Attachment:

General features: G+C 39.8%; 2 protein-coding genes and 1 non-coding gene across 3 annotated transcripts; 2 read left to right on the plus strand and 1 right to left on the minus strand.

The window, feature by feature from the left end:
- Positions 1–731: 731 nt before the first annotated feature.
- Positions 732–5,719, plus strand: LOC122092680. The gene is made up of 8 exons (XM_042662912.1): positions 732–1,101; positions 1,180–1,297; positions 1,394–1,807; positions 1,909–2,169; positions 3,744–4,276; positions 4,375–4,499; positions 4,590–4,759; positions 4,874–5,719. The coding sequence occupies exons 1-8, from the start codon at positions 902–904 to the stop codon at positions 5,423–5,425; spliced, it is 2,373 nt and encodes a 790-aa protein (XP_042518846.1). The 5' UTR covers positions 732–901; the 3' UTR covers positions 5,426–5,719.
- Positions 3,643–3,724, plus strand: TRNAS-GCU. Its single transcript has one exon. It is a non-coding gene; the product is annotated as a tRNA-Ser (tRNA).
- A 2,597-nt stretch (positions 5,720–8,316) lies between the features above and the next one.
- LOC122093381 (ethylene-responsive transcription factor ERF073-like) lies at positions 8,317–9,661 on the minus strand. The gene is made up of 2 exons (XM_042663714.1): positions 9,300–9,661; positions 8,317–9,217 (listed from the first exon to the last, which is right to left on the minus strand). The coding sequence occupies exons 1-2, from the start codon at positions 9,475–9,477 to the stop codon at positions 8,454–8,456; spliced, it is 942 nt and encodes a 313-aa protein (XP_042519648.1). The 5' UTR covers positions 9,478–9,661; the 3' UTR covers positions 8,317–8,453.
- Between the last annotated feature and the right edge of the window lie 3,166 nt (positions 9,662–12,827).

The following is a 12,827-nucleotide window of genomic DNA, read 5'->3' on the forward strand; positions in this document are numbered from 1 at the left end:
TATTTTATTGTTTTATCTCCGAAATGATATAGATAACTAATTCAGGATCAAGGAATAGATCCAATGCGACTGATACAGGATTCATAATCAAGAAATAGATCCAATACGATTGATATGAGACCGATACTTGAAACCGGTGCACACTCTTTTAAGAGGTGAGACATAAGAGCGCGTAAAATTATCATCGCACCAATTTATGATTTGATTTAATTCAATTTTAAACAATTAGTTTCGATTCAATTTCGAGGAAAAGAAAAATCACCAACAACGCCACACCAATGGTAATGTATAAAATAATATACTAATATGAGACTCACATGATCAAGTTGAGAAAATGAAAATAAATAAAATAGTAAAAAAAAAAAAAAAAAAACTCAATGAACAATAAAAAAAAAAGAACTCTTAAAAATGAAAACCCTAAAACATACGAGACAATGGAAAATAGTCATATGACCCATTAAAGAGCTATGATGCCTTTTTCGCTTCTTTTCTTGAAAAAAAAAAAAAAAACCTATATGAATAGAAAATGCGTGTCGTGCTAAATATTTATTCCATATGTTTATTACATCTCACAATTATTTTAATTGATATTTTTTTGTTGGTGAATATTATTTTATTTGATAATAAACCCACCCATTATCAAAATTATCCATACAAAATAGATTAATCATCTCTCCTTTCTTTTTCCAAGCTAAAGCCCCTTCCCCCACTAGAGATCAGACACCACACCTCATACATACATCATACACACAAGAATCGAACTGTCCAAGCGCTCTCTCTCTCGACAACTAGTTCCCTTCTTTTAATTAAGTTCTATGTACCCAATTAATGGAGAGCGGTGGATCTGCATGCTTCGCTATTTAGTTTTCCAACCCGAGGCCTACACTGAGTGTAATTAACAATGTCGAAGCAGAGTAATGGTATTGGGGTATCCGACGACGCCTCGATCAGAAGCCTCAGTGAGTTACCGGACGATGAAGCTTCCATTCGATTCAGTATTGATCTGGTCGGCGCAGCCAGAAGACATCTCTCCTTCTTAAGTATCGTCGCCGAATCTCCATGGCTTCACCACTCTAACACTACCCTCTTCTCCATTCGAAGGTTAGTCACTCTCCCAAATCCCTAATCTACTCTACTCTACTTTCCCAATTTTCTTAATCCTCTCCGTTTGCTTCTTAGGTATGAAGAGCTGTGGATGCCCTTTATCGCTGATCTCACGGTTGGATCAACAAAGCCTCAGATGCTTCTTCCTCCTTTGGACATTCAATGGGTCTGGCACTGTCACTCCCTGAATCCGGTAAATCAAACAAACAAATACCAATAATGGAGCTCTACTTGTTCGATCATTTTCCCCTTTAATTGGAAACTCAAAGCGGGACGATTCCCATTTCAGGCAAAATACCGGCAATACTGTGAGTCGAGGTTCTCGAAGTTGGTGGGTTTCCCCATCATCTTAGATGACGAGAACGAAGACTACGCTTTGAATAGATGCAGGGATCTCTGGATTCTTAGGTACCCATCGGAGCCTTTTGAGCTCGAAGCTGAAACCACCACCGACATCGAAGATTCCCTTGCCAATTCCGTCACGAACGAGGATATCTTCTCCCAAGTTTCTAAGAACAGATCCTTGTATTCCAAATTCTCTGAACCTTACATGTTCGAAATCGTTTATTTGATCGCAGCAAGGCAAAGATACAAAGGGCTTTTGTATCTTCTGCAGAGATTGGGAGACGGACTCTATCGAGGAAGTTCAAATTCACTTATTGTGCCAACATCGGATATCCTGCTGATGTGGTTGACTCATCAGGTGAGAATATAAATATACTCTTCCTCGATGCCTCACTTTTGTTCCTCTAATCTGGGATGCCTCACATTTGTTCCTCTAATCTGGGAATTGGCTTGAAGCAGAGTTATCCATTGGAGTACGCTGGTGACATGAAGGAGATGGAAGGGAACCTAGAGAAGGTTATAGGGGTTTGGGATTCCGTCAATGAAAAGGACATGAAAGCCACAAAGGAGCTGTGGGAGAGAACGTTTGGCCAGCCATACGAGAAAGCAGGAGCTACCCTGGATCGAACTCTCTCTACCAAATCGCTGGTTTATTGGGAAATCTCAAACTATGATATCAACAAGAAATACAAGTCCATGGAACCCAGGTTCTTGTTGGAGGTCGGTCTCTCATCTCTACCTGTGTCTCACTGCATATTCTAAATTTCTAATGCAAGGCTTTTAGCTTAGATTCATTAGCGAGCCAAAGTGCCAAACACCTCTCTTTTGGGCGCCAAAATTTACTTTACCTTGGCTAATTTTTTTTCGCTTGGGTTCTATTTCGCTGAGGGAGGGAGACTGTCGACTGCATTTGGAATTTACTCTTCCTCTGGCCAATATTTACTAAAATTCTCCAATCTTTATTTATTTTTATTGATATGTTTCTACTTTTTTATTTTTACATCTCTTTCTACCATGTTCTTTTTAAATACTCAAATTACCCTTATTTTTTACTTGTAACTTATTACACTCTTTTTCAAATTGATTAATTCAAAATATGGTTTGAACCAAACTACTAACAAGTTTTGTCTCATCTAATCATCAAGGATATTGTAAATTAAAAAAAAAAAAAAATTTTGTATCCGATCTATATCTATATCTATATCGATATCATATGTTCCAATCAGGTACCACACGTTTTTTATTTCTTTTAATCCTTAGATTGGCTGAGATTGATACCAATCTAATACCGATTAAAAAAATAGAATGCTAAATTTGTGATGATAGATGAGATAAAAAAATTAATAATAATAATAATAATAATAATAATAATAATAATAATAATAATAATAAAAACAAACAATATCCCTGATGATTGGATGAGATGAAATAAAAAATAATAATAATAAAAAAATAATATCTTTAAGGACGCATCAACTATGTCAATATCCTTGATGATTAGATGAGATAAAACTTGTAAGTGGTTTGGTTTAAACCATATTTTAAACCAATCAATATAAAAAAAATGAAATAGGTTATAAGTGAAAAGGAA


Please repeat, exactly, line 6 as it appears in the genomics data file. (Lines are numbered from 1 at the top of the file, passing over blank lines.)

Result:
- A 2,597-nt stretch (positions 5,720–8,316) lies between the features above and the next one.